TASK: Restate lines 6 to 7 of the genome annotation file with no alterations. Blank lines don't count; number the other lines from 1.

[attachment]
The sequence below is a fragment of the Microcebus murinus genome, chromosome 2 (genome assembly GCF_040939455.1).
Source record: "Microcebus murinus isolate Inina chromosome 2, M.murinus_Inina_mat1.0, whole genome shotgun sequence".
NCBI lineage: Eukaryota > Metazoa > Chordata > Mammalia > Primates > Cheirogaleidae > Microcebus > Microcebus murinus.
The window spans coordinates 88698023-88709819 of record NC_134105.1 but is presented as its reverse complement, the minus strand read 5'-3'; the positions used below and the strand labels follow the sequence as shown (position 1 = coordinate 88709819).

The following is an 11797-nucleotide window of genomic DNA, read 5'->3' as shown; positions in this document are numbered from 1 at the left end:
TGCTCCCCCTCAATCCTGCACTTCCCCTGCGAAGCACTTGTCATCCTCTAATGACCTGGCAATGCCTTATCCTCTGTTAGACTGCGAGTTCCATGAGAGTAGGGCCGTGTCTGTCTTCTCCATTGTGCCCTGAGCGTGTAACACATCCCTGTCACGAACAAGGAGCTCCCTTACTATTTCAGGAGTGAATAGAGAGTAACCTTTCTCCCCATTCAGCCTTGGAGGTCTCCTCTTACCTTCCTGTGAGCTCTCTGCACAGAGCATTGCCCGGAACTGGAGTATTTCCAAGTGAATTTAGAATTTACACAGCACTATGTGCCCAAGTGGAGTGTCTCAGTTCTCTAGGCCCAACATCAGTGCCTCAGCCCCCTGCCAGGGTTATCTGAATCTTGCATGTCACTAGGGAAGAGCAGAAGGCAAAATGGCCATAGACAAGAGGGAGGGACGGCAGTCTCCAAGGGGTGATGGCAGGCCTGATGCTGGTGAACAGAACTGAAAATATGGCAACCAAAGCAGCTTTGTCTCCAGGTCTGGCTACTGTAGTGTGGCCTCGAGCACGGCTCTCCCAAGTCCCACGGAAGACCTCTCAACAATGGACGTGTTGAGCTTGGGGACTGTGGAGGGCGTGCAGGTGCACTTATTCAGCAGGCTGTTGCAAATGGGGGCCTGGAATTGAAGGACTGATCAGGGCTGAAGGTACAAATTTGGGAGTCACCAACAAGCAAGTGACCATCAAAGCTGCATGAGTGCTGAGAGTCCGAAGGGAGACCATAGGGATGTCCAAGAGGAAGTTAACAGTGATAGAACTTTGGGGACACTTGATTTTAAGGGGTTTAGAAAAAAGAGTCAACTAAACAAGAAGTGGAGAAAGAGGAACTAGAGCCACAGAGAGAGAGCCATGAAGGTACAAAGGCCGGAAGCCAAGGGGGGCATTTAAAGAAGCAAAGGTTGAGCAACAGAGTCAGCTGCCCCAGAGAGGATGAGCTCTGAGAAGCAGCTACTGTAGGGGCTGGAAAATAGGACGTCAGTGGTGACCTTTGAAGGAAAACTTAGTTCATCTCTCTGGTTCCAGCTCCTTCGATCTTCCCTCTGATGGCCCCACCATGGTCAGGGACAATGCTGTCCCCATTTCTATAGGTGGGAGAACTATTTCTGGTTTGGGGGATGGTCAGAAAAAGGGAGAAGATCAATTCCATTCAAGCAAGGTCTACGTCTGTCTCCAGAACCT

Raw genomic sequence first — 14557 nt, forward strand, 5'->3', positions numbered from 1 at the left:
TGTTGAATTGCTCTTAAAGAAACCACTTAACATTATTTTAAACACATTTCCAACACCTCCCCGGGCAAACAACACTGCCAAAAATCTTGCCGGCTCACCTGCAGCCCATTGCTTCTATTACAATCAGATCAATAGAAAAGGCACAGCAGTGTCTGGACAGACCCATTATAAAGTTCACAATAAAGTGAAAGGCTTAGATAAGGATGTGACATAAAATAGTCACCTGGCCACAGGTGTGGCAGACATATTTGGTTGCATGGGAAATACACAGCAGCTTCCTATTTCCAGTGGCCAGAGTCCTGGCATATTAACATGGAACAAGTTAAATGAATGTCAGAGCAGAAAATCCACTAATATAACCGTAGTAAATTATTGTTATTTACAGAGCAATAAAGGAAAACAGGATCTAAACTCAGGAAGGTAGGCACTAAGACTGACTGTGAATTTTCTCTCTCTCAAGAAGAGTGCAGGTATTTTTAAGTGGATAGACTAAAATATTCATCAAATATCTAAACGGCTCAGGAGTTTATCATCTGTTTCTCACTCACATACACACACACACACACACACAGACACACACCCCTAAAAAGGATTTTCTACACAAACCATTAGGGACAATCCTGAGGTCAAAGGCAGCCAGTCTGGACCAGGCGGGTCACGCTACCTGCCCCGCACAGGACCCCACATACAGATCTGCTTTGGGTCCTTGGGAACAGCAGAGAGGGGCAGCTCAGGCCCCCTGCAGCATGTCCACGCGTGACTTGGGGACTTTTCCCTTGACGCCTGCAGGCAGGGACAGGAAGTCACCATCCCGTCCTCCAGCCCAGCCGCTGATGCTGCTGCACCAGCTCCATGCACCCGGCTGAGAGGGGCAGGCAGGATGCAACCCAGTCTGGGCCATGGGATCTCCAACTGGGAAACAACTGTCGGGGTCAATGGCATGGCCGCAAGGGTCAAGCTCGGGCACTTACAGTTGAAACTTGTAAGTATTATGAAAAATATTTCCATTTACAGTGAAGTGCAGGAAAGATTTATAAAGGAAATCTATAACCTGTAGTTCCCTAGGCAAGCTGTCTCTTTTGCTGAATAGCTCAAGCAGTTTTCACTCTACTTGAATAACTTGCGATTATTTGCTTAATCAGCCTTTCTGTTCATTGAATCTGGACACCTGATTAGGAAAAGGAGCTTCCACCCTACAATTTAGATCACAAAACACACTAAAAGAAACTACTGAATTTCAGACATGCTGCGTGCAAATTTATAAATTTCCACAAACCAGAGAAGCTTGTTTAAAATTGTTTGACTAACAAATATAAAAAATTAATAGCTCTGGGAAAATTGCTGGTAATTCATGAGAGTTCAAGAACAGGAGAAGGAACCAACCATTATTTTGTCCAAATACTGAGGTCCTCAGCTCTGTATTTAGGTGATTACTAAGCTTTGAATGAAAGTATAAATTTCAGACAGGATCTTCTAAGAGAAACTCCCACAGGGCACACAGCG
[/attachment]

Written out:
TGCTCCCCCTCAATCCTGCACTTCCCCTGCGAAGCACTTGTCATCCTCTAATGACCTGGCAATGCCTTATCCTCTGTTAGACTGCGAGTTCCATGAGAGTAGGGCCGTGTCTGTCTTCTCCATTGTGCCCTGAGCGTGTAACACATCCCTGTCACGAACAAGGAGCTCCCTTACTATTTCAGGAGTGAATAGAGAGTAACCTTTCTCCCCATTCAGCCTTGGAGGTCTCCTCTTACCTTCCTGTGAGCTCTCTGCACAGAGCATTGCCCGGAACTGGAGTATTTCCAAGTGAATTTAGAATTTACACAGCACTATGTGCCCAAGTGGAGTGTCTCAGTTCTCTAGGCCCAACATCAGTGCCTCAGCCCCCTGCCAGGGTTATCTGAATCTTGCATGTCACTAGGGAAGAGCAGAAGGCAAAATGGCCATAGACAAGAGGGAGGGACGGCAGTCTCCAAGGGGTGATGGCAGGCCTGATGCTGGTGAACAGAACTGAAAATATGGCAACCAAAGCAGCTTTGTCTCCAGGTCTGGCTACTGTAGTGTGGCCTCGAGCACGGCTCTCCCAAGTCCCACGGAAGACCTCTCAACAATGGACGTGTTGAGCTTGGGGACTGTGGAGGGCGTGCAGGTGCACTTATTCAGCAGGCTGTTGCAAATGGGGGCCTGGAATTGAAGGACTGATCAGGGCTGAAGGTACAAATTTGGGAGTCACCAACAAGCAAGTGACCATCAAAGCTGCATGAGTGCTGAGAGTCCGAAGGGAGACCATAGGGATGTCCAAGAGGAAGTTAACAGTGATAGAACTTTGGGGACACTTGATTTTAAGGGGTTTAGAAAAAAGAGTCAACTAAACAAGAAGTGGAGAAAGAGGAACTAGAGCCACAGAGAGAGAGCCATGAAGGTACAAAGGCCGGAAGCCAAGGGGGGCATTTAAAGAAGCAAAGGTTGAGCAACAGAGTCAGCTGCCCCAGAGAGGATGAGCTCTGAGAAGCAGCTACTGTAGGGGCTGGAAAATAGGACGTCAGTGGTGACCTTTGAAGGAAAACTTAGTTCATCTCTCTGGTTCCAGCTCCTTCGATCTTCCCTCTGATGGCCCCACCATGGTCAGGGACAATGCTGTCCCCATTTCTATAGGTGGGAGAACTATTTCTGGTTTGGGGGATGGTCAGAAAAAGGGAGAAGATCAATTCCATTCAAGCAAGGTCTACGTCTGTCTCCAGAACCT

Raw genomic sequence first — 14557 nt, forward strand, 5'->3', positions numbered from 1 at the left: